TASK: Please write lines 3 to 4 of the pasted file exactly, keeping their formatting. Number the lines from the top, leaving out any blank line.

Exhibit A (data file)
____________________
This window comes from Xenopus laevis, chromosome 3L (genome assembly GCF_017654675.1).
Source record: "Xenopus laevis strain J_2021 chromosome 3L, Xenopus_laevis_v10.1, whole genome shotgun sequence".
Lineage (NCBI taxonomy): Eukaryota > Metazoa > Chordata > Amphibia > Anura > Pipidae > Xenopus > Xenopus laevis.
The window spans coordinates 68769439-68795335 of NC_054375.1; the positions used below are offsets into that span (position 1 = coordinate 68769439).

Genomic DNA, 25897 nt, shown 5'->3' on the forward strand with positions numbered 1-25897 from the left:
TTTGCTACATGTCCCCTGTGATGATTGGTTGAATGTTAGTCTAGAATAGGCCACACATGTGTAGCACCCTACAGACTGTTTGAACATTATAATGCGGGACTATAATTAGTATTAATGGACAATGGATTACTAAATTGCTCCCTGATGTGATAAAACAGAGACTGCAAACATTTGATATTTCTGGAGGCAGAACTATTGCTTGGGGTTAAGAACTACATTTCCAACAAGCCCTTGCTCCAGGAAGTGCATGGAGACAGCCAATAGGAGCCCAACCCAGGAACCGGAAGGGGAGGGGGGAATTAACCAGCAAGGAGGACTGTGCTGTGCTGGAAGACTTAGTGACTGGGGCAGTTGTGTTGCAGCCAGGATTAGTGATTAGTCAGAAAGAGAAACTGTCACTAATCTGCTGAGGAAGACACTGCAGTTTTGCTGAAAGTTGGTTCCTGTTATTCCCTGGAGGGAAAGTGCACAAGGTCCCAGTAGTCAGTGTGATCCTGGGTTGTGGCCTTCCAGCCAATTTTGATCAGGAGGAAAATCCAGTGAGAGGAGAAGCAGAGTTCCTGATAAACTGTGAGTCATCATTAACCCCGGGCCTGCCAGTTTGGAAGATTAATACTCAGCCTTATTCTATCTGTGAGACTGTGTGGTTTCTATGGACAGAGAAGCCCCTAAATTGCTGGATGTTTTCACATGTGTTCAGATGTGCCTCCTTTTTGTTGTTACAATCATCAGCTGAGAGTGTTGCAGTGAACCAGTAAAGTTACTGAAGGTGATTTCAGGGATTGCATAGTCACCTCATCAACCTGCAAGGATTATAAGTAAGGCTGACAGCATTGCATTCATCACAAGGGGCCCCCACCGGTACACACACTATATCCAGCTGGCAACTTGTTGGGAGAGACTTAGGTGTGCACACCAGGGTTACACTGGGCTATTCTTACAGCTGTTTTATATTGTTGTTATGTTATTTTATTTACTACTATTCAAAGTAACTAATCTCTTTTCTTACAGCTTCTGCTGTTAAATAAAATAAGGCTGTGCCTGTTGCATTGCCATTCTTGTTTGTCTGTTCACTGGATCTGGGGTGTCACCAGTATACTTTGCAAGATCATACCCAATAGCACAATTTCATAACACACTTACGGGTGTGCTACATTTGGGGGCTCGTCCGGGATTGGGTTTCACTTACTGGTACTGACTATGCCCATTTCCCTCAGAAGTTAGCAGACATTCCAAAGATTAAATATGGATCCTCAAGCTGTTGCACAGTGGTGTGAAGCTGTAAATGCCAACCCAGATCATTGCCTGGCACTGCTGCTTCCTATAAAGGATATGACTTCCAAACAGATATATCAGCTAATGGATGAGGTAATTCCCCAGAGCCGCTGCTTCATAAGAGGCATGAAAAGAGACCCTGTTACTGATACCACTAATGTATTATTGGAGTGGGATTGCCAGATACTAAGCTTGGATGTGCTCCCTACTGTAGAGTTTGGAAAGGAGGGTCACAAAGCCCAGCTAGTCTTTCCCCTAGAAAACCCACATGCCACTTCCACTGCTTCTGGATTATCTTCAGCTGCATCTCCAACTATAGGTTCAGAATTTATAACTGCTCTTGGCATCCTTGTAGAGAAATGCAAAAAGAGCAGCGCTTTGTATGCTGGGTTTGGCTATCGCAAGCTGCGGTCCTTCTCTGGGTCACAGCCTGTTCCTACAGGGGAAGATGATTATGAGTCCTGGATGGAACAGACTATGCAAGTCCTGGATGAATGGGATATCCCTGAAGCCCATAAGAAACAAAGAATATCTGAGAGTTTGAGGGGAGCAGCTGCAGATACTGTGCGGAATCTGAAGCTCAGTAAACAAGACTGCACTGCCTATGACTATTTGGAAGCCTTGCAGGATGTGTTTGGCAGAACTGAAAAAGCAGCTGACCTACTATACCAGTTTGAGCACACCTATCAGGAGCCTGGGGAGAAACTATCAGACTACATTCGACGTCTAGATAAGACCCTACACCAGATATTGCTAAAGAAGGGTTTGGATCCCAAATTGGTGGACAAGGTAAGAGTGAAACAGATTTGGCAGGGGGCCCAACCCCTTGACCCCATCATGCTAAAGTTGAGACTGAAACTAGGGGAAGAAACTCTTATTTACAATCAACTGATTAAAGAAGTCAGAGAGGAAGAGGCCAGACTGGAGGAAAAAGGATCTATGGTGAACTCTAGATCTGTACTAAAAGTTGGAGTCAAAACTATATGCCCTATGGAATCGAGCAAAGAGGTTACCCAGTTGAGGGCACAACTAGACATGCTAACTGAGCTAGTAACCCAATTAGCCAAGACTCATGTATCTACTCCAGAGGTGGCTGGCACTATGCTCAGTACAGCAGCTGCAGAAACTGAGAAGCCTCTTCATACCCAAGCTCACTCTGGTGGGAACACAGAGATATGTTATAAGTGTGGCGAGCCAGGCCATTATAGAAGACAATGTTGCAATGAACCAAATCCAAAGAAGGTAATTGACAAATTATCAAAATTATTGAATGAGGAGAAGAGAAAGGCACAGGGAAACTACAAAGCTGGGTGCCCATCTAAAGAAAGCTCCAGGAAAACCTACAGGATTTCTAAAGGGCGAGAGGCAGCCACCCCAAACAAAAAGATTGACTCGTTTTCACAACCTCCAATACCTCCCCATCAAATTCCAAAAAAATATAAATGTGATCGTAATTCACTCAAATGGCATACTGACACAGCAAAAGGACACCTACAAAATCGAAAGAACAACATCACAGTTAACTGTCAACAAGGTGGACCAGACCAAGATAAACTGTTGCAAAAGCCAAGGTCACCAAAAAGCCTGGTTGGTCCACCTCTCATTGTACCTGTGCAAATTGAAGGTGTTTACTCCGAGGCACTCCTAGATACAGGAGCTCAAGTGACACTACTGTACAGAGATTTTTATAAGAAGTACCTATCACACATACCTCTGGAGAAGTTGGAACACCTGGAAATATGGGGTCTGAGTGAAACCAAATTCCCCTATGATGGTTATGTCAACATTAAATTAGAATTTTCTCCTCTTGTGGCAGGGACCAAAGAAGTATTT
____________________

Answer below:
Lineage (NCBI taxonomy): Eukaryota > Metazoa > Chordata > Amphibia > Anura > Pipidae > Xenopus > Xenopus laevis.
The window spans coordinates 68769439-68795335 of NC_054375.1; the positions used below are offsets into that span (position 1 = coordinate 68769439).